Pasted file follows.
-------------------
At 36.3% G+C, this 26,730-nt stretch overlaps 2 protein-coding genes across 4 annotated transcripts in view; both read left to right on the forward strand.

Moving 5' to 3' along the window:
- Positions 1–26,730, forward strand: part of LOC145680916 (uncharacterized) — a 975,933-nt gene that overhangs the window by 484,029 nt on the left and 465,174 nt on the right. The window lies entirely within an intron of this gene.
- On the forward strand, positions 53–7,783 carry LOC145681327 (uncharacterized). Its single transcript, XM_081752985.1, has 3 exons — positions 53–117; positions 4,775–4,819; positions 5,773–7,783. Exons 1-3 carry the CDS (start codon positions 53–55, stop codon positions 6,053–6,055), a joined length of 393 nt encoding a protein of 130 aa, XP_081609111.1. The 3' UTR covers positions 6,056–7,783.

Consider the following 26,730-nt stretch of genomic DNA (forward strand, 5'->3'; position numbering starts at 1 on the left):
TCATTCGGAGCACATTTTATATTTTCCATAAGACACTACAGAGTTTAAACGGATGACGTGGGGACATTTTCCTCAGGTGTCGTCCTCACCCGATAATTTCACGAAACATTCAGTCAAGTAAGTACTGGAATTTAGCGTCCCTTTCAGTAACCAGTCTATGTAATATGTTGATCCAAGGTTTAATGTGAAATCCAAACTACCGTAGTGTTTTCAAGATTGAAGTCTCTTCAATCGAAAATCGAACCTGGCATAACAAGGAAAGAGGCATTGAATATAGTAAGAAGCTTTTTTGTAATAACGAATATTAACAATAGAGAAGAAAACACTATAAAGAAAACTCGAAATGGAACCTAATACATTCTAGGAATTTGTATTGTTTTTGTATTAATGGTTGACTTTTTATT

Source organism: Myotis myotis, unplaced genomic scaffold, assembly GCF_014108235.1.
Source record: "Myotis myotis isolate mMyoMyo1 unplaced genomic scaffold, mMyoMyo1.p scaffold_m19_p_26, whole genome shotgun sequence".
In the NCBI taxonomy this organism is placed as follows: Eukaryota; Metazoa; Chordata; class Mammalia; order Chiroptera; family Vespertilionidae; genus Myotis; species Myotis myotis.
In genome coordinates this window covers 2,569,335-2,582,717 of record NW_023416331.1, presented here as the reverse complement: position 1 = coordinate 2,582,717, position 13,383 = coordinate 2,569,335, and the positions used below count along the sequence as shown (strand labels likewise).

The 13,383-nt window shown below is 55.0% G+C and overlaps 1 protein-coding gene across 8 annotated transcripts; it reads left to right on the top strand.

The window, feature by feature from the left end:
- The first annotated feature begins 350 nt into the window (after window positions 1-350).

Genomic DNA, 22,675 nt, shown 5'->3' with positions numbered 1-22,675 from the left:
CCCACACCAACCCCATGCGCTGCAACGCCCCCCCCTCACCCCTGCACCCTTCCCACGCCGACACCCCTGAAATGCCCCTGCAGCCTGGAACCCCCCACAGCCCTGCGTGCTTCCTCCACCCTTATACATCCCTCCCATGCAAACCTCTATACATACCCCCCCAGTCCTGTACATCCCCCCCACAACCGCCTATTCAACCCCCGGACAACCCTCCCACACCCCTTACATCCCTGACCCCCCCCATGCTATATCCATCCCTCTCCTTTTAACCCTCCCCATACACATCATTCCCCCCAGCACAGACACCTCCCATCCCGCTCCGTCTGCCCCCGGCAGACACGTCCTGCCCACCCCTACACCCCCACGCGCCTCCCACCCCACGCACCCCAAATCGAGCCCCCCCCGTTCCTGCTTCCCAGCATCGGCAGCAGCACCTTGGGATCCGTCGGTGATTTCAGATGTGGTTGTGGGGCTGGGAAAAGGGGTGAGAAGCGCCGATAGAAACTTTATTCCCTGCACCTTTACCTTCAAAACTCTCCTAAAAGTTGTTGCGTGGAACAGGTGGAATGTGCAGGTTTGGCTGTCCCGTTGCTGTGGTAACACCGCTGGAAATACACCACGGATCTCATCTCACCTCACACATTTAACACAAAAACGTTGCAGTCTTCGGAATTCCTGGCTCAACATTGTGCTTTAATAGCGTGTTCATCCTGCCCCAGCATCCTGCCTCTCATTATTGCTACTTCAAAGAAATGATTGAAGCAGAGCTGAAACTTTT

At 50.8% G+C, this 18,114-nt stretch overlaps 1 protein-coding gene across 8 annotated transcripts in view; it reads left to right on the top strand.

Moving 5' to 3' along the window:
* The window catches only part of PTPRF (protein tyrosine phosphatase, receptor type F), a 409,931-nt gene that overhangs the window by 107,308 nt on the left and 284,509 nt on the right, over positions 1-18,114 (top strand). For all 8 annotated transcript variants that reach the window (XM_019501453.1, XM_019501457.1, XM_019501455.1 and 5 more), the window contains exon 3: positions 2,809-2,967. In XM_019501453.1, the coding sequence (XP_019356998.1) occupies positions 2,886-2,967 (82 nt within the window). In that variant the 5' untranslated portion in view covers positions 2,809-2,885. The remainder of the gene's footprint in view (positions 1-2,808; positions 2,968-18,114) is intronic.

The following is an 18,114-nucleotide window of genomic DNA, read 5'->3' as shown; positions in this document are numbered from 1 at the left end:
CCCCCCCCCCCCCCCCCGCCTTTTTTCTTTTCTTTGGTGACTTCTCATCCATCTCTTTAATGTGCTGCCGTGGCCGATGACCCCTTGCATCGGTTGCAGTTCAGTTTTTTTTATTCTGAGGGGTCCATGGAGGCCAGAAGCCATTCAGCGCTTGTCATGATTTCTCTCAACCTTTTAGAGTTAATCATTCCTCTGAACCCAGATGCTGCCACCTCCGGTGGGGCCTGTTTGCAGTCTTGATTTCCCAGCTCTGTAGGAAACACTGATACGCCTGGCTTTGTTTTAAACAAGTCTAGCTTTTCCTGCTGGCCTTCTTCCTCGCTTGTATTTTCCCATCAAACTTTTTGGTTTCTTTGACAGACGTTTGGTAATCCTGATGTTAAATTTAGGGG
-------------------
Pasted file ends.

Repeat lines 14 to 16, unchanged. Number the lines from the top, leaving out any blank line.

Genomic DNA, 22,675 nt, shown 5'->3' with positions numbered 1-22,675 from the left:
CCCACACCAACCCCATGCGCTGCAACGCCCCCCCCTCACCCCTGCACCCTTCCCACGCCGACACCCCTGAAATGCCCCTGCAGCCTGGAACCCCCCACAGCCCTGCGTGCTTCCTCCACCCTTATACATCCCTCCCATGCAAACCTCTATACATACCCCCCCAGTCCTGTACATCCCCCCCACAACCGCCTATTCAACCCCCGGACAACCCTCCCACACCCCTTACATCCCTGACCCCCCCCATGCTATATCCATCCCTCTCCTTTTAACCCTCCCCATACACATCATTCCCCCCAGCACAGACACCTCCCATCCCGCTCCGTCTGCCCCCGGCAGACACGTCCTGCCCACCCCTACACCCCCACGCGCCTCCCACCCCACGCACCCCAAATCGAGCCCCCCCCGTTCCTGCTTCCCAGCATCGGCAGCAGCACCTTGGGATCCGTCGGTGATTTCAGATGTGGTTGTGGGGCTGGGAAAAGGGGTGAGAAGCGCCGATAGAAACTTTATTCCCTGCACCTTTACCTTCAAAACTCTCCTAAAAGTTGTTGCGTGGAACAGGTGGAATGTGCAGGTTTGGCTGTCCCGTTGCTGTGGTAACACCGCTGGAAATACACCACGGATCTCATCTCACCTCACACATTTAACACAAAAACGTTGCAGTCTTCGGAATTCCTGGCTCAACATTGTGCTTTAATAGCGTGTTCATCCTGCCCCAGCATCCTGCCTCTCATTATTGCTACTTCAAAGAAATGATTGAAGCAGAGCTGAAACTTTT

At 50.8% G+C, this 18,114-nt stretch overlaps 1 protein-coding gene across 8 annotated transcripts in view; it reads left to right on the top strand.